Explaining the background to the study, Dr Farouki said inflammation plays a significant role in the development of AMD and in disease progression. “We are trying to develop new treatments that will target the inflammation and immune system that are part of macular degeneration. Interleukin-18 (Il-18) is a cytokine that has been highlighted as having useful anti-angiogenic (against the development of new abnormal blood vessels) effects, with promising results in animal studies, including the use of exogenous interleukin-18 as a therapy on its own and in combination with established treatments.”
He added that the results to date of the work “seem promising”.
“We are very excited about the real promise in terms of improved medium and long-term outcomes, in finding ways for earlier detection and treatment of that proportion of AMD patients who develop wet/neovascular AMD.”
Dr Farouki praised his research colleagues and supervisors and expressed gratitude for the opportunity afforded by the bursary.
“The work couldn’t have happened without the bursary. So I think it is amazing that the ICO and Novartis recognise the importance of supporting biomedical research in this area of ophthalmology. The hope is it will have effects in the real world, on patients’ outcomes and quality of life down the line.
“I would definitely encourage colleagues to explore opportunities that allow them to do useful and meaningful research and to explore areas of ophthalmology that they are interested in. Without this kind of high-quality research, there wouldn’t really be any potential for improving treatments and outcomes for people with such conditions.”
The 2014 bursary winner Dr Maedbh Rhatigan also gave a presentation at this year’s ICO Annual Conference.
Dr Rhatigan was awarded the bursary for her project, titled ‘Negative regulators of inflammation and AMD in a cohort of the Irish Longitudinal Study on Ageing (TILDA)’.
Explaining the project rationale, Dr Rhatigan said inflammation is known to play a role in the development of AMD, however the exact mechanisms remain unresolved. In collaboration with TILDA, Dr Rhatigan and the study team have looked at levels of negative regulators of three key inflammatory mediators, elevated in the blood of people with AMD.
“It is our understanding these pathways may aid in identification of patients at increased risk of progression to more severe forms of AMD and may provide novel targets for therapeutic intervention.”
To date, the research has found that the examined regulators are altered in patients with AMD.
“The ultimate aim is to have a panel of biomarkers to use, along with risk factors and clinical history and exam to identify people that might follow that ‘steeper curve’ so we can follow up and treat and have a disease risk algorithm for them,” Dr Rhatigan said.
Commenting on the how the bursary aided her project, she said: “It allowed the screening of the off-regulators in an unbiased manner using cutting-edge technology, without which we would have been more restricted in our project design.”
Dr Rhatigan said the bursary had been a “very positive experience” overall and also encouraged colleagues to apply for the next round of funding under the bursary.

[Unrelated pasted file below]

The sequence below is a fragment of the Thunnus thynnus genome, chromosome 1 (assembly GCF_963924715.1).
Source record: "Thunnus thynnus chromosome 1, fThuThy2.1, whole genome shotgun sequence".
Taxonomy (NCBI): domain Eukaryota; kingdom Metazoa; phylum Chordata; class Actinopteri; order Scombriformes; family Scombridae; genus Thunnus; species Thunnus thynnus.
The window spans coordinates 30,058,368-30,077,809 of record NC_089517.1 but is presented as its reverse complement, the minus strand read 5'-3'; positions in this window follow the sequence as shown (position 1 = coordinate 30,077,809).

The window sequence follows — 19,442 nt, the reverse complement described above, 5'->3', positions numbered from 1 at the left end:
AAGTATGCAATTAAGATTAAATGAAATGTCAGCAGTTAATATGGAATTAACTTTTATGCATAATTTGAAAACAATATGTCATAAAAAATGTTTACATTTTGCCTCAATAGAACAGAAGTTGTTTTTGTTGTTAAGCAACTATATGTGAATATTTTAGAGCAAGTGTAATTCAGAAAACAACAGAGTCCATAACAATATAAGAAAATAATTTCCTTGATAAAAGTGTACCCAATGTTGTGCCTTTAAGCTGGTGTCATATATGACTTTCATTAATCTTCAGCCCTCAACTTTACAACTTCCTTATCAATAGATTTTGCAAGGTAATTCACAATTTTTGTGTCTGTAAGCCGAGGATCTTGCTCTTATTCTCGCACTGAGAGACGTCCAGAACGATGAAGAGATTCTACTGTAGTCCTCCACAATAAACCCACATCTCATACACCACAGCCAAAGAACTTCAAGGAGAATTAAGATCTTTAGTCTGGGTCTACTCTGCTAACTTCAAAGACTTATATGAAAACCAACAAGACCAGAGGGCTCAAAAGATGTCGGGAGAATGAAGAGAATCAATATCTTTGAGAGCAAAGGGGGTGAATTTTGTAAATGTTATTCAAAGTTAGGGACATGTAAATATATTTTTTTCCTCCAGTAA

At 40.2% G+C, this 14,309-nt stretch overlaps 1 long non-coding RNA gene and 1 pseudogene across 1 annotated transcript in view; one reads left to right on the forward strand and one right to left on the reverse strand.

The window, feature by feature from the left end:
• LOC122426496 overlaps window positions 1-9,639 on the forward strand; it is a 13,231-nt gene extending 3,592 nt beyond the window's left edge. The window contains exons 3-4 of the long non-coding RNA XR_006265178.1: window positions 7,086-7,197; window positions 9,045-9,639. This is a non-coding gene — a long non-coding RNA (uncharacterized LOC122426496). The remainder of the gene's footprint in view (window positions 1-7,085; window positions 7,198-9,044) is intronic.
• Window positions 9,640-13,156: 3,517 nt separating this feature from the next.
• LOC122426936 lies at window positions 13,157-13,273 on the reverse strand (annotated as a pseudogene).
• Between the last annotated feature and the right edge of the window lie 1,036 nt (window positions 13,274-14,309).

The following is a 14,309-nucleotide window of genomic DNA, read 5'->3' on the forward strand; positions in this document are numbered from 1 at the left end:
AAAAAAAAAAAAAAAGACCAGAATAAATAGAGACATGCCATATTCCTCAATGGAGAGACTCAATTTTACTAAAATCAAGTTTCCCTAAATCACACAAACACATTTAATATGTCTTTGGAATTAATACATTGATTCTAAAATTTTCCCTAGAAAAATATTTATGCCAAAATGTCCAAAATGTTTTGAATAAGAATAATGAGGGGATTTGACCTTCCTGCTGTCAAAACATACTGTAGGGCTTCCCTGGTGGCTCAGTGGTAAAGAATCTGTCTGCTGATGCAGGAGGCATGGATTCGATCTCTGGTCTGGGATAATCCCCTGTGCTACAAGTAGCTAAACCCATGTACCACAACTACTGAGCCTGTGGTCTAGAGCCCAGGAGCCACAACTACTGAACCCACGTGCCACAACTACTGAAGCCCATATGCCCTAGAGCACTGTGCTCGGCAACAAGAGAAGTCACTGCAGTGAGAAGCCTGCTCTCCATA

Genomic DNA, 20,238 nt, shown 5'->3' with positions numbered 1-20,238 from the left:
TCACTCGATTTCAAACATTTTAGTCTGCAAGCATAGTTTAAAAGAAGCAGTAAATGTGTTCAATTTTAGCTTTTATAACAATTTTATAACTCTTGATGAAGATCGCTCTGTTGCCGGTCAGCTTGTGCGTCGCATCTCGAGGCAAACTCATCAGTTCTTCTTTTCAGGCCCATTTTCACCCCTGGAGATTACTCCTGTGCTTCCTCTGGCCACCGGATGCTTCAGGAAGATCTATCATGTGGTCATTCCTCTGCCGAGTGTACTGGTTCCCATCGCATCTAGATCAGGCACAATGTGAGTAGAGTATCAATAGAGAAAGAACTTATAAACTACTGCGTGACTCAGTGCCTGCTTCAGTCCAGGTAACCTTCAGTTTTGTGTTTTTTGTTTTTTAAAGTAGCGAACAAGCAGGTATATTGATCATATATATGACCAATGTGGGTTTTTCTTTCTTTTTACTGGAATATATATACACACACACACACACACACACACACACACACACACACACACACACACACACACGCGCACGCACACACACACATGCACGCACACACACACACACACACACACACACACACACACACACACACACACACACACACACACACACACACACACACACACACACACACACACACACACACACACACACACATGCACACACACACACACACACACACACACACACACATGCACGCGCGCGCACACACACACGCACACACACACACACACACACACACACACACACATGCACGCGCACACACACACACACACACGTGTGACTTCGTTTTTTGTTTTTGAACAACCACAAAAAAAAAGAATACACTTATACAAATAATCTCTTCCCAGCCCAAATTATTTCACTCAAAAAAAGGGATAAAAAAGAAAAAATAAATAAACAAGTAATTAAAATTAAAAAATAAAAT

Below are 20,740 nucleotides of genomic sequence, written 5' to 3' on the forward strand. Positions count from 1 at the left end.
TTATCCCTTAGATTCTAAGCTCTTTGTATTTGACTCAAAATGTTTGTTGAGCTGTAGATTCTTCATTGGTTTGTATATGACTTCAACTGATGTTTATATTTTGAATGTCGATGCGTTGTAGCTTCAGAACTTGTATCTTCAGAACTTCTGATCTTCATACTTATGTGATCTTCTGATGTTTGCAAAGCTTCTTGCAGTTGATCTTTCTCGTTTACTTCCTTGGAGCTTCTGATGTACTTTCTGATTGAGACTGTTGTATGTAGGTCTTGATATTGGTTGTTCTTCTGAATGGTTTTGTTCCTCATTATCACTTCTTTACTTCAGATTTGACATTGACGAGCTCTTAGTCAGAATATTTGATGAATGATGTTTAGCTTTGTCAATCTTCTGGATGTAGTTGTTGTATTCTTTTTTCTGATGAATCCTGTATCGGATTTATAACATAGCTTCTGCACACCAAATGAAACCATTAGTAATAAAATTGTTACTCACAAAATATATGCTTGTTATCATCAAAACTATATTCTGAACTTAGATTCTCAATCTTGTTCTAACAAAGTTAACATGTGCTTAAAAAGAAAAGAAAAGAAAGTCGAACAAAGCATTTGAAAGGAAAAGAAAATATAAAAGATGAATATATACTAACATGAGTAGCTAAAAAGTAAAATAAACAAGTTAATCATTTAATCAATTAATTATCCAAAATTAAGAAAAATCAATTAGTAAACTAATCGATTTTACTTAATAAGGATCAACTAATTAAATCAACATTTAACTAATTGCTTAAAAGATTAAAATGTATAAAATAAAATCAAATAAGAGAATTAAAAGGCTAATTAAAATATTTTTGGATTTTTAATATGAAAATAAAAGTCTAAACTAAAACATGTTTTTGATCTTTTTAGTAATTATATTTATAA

Another winner of the bursary is Dr Michéal O’Rourke, who won in 2013 for his project on anterior uveitis.
“My research project had both clinical and experimental arms — from a clinical point of view, I developed a referral algorithm for ophthalmologists to refer patients presenting with anterior uveitis who may have underlying spondyloarthritis to rheumatologists, as well as assessing the impact of disease on the patient’s quality of life,” he explained.
“In the lab, I showed aberrantly expressed micro-RNAs in anterior uveitis, assessed function of these microRNAs and identified novel gene targets for these micro-RNAs. I also examined the role of dendritic cells in circulation, as well as in the local inflamed micro-environment and downstream functional effects of these activated cells on T cells.”
Dr O’Rourke said the bursary provided him with significant funding towards his three years of full-time research, from which he recently graduated with a PhD from UCD. “This time in research was invaluable to me, in that it allowed me to understand the role of evidence-based care in managing patients. It also gave me a fuller understanding into the global impact of the disease on patients, rather than just measuring clinical indices available in the outpatient setting. As a clinician-scientist, I understand fully the role of lab-based research and the importance of clinicians and scientists collaborating for better treatment options and novel treatment for patients. My research gave me a huge insight into the importance of knowing disease pathogenesis.”
Dr O’Rourke is currently on the higher ophthalmology surgical training scheme and intends developing his research interests based on collaborations he developed during his PhD.
The ICO is now inviting interested medical practitioners to submit their applications for the ICO/Novartis 2016 Eye Research Bursary to the College by Monday, 5 September 2016.
The prize is not restricted to eye doctors in training and those in practice are encouraged to consider making a suitable application. Further details are available at www.eyedoctors.ie.